Using Amazon Alexa to drive a radio-controlled car – Part 1

Introduction

Over the Easter holidays, while watching my son play with his radio-controlled toy car, I had a strange thought pop into my head. Instead of using the sticks on the remote control, won’t it be cool to control the car by using just your voice? You could tell the car to move forward, backward, left or right. What if you could save all the moves you have asked the car to take so far and then at a later time, get the car to replay all those moves?

Now, that would be a car I would love to play with!

In this blog, I will introduce the high-level design for accomplishing the above-mentioned goal. Then over the next few blogs I will take you through the steps to transform the high-level design into a working prototype.

Hardware Requirements

For this prototype, I settled on using the following hardware devices

  • Amazon Echo Dot – this will be used to process my voice commands
  • Raspberry Pi 3 with a GPIO expansion Breadboard
  • A set of four 5v Relay Board Module
  • A radio-controlled race car
  • A soldering iron, solder wire and a digital multimeter

Design considerations

To make the prototype work, I decided to create an Amazon Alexa Skill called race car. This will be used to process my voice commands.

Challenge #1: How would I control the radio-controlled car?

I found two options for this

1. Completely bypass the remote control and send the radio frequency instructions directly to the race car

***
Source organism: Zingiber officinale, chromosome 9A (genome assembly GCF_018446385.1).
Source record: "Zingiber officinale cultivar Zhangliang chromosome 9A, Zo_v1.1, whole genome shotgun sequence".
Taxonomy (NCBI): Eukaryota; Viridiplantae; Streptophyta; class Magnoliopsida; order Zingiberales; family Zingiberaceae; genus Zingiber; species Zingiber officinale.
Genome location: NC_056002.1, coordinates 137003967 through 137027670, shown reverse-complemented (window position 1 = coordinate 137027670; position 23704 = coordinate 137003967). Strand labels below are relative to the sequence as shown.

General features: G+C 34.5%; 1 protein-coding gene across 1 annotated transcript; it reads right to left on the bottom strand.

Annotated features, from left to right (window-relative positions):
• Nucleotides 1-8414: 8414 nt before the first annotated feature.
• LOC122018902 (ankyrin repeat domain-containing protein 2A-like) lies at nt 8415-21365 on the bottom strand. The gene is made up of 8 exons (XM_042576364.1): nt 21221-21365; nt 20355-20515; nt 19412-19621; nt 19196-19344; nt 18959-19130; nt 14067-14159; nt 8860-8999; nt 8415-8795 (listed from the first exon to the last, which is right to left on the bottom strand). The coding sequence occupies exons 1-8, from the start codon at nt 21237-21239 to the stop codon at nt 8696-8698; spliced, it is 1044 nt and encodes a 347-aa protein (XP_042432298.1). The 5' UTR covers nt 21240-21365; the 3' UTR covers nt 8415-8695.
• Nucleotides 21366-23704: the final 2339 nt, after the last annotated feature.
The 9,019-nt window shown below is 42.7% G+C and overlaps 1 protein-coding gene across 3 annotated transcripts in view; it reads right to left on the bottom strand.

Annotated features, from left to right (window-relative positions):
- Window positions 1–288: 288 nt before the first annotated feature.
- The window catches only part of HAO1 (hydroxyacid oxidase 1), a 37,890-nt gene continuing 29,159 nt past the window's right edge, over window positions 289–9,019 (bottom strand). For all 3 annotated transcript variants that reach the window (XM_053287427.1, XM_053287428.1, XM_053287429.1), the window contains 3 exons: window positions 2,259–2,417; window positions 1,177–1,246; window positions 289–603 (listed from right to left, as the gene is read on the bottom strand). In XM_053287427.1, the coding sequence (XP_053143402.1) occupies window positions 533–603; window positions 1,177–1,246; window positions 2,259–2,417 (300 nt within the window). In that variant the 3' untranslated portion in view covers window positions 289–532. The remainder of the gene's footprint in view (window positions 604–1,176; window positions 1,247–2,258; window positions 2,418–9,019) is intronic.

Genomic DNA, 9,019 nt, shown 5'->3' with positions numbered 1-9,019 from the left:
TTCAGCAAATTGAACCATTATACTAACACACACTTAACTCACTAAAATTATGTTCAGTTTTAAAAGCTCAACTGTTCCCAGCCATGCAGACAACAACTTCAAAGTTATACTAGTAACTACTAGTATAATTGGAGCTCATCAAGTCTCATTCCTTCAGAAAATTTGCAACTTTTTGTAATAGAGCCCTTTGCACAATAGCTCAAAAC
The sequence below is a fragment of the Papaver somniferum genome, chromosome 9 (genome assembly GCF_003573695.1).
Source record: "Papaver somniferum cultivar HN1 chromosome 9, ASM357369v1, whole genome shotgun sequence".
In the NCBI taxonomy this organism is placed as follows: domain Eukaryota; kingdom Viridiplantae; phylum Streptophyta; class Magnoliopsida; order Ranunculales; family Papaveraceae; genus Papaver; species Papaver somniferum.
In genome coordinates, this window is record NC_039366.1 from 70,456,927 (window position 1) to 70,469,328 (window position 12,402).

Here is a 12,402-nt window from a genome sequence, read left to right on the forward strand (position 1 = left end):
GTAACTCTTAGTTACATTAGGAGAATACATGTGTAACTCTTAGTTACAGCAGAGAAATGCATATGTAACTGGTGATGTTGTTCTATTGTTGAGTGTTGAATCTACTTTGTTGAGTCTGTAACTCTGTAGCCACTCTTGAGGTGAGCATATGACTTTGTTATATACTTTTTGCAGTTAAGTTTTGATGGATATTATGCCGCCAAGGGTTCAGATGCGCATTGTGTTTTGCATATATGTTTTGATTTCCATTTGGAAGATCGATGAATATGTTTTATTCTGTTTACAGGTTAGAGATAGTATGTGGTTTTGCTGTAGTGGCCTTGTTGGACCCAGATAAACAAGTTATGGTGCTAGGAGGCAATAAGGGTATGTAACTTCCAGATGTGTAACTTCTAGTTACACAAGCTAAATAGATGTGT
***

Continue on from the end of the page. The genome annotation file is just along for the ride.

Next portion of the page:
2. Emulate the button presses on the remote control so that it “thinks” someone is pressing those buttons and then it sends the appropriate radio frequency instructions to the race car

Option Chosen: I chose option 2 because it required the least amount of work. For this option, the only thing I needed to figure out was what happened when a button was pressed. After some experimentation, I found the contacts on the printed circuit board (PCB) of the remote control which I could open and close the contacts on, to emulate the button presses.

Challenge #2: I will use a python script running on a Raspberry Pi 3 within my home network to emulate the button presses on the remote control. How will I get the Amazon Alexa Skill to connect to my Raspberry Pi 3 which is running on my internal home network?

Solution: I found a neat trick at https://developer.amazon.com/blogs/post/Tx14R0IYYGH3SKT/flask-ask-a-new-python-framework-for-rapid-alexa-skills-kit-development . To expose my internal Raspberry Pi 3 python script to the Amazon Alexa Skill, I will use ngrok (https://ngrok.com) to create a secure tunnel between my Raspberry Pi 3 and the ngrok service. This provides me with an HTTPS endpoint within ngrok’s domain, which forwards any requests directed at the ngrok endpoint to the python script running on my internal Raspberry Pi 3 using the secure tunnel.

High Level Design for the prototype

Using the above-mentioned design considerations, the below schematic was developed to create the prototype.

Let’s go through each of the steps (denoted by the numbers) to better understand the design.

1. The user will invoke the race car Amazon Alexa Skill and ask to either move the car in a certain direction, save all the movements that have been requested so far, or run a previously saved set of movements.